Moving IT Disaster Recovery Planning Forward to the Next Frontier

This is a summary of the presentation by David Tay, CIO of Landlease Asia, at the Meet-the-Expert Webinar on 25 May 2023.

The pandemic is particularly likely to accelerate the digitalization process for many organizations. How have COVID-19 and the pervasive technological changes changed the IT Disaster Recovery profession? What are the differences in IT DR post-COVID-19, and how to mitigate and recover? Register for this session now to avoid disappointment.

Moh Heng Goh

IC_Registration_MTE May 2023Moving IT Disaster Recovery Planning Forward to the Next Frontier

Synopsis of Presentation

New call-to-actionCOVID-19 has created a seismic turmoil that will forever change how businesses operate (with it, great opportunities). The organisation’s data and infrastructure are unlikely to be tied back to her one physical location. Instead, businesses must be ready to move forward unimpeded at any time by having a workforce that can get work done from anywhere.

The pandemic is particularly likely to accelerate the digitalisation process for many organisations. How have COVID-19 and the pervasive technological changes changed the IT Disaster Recovery profession? What are the differences in IT DR post-COVID-19, and how to mitigate and recover? 

This is a summary of the presentation by David Tay on 25 May 2023.

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Meet-the-Expert Webinar 25 May 2023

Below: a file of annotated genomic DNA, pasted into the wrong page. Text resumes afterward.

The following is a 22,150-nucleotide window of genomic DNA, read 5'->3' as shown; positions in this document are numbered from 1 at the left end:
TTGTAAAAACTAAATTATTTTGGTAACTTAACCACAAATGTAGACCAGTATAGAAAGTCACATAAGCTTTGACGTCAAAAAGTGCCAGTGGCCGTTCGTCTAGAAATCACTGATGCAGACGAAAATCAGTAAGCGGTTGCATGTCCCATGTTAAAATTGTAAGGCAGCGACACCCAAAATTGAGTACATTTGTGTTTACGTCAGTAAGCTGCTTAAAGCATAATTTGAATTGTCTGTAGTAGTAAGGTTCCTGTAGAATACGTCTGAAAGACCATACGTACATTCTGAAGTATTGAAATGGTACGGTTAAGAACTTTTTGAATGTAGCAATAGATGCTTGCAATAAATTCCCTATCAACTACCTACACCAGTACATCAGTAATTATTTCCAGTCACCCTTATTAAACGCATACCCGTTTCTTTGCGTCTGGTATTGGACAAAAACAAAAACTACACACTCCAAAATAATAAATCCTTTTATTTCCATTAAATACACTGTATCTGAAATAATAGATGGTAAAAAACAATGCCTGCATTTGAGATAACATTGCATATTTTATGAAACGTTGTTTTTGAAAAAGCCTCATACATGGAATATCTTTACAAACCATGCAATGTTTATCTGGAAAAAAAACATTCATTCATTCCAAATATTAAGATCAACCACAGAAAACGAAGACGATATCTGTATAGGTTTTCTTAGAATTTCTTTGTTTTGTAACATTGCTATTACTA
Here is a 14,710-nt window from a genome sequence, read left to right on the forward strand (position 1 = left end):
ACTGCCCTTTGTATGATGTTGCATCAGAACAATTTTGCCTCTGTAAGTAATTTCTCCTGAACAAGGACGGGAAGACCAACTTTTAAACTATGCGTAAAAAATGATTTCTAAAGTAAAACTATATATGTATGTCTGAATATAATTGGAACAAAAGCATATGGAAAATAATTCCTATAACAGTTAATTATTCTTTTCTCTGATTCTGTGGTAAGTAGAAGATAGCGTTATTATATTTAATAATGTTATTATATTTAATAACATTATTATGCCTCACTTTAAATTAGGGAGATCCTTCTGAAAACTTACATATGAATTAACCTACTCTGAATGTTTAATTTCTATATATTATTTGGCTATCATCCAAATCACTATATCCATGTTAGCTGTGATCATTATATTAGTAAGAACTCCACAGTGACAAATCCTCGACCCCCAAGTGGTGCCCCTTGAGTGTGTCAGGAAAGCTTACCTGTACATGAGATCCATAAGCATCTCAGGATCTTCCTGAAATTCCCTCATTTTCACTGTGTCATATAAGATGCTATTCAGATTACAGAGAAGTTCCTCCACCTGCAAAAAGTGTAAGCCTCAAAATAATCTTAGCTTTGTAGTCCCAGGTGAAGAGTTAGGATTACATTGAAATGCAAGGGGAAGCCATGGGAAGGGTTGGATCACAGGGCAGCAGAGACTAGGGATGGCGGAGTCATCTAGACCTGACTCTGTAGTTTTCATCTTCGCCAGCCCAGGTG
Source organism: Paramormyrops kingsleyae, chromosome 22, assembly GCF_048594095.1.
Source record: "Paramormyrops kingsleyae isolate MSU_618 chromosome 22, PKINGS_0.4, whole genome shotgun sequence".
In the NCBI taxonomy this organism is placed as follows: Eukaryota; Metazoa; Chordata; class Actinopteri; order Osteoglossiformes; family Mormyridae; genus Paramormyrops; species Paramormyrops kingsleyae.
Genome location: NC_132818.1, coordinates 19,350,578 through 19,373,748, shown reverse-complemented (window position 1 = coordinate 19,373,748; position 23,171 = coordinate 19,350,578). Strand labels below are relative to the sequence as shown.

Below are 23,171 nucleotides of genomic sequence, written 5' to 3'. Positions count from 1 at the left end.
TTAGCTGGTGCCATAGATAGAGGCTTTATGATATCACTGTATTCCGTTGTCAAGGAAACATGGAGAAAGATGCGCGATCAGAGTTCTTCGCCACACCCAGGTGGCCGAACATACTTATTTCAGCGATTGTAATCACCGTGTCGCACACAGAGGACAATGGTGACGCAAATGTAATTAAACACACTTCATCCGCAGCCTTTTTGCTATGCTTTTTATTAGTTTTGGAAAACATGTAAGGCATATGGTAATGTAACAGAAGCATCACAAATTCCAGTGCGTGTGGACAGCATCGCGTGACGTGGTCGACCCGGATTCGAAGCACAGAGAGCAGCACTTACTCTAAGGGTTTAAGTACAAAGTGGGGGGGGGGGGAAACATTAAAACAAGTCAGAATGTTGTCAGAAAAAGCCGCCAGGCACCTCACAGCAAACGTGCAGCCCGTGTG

IT disaster recovery planning is a critical component of organisational resilience, aiming to minimise downtime, data loss, and disruptions caused by unexpected events. As technology and business environments evolve, new IT disaster recovery planning trends emerge to address emerging challenges and enhance recovery capabilities.

This presentation explores the current IT disaster recovery planning trends post-COVID-19, highlighting their significance and potential impact on organisations.

What has Changed in IT Disaster Recovery? Business Continuity Management?

Recently, there has been a significant shift in consumer behaviour and business operations, primarily driven by the COVID-19 pandemic. Public spaces, such as retail stores and restaurants, have seen a decline in foot traffic as people increasingly opt for online shopping and food delivery services. This transformation has given rise to the dominance of e-commerce and digital entertainment platforms like Netflix.

Remote Working

Additionally, remote work has become the norm, reducing the demand for office spaces. As a result, the critical change observed is the acceleration of digital transformation and digitisation across various sectors.

Discretionary spending has taken a hit during the pandemic, with job losses and a reluctance to return to physical office spaces. This has forced businesses to adapt to the changing landscape.

Digital Transformation

Digital transformation, which typically took several years to implement successfully, became a necessity rather than an option. Companies had to digitise their operations to survive in this new environment. However, this rapid shift has not been without challenges, as 72% of businesses reported negative impacts on their supply chains, resulting in delays and disruptions.

Strengthening Supply Chain

Despite the difficulties posed by the digital transformation, there is also a silver lining. Approximately 11 per cent of businesses have seen positive impacts, particularly in diversifying and strengthening their supply chains. This transformation has encouraged the exploration of alternative sources and logistics solutions, opening up opportunities within the challenges.

While the shift in consumer behaviour and spending has brought about significant changes, it has also forced companies to adapt and innovate, with risks and opportunities emerging in this evolving landscape.

Why and What has changed in IT Disaster Recovery?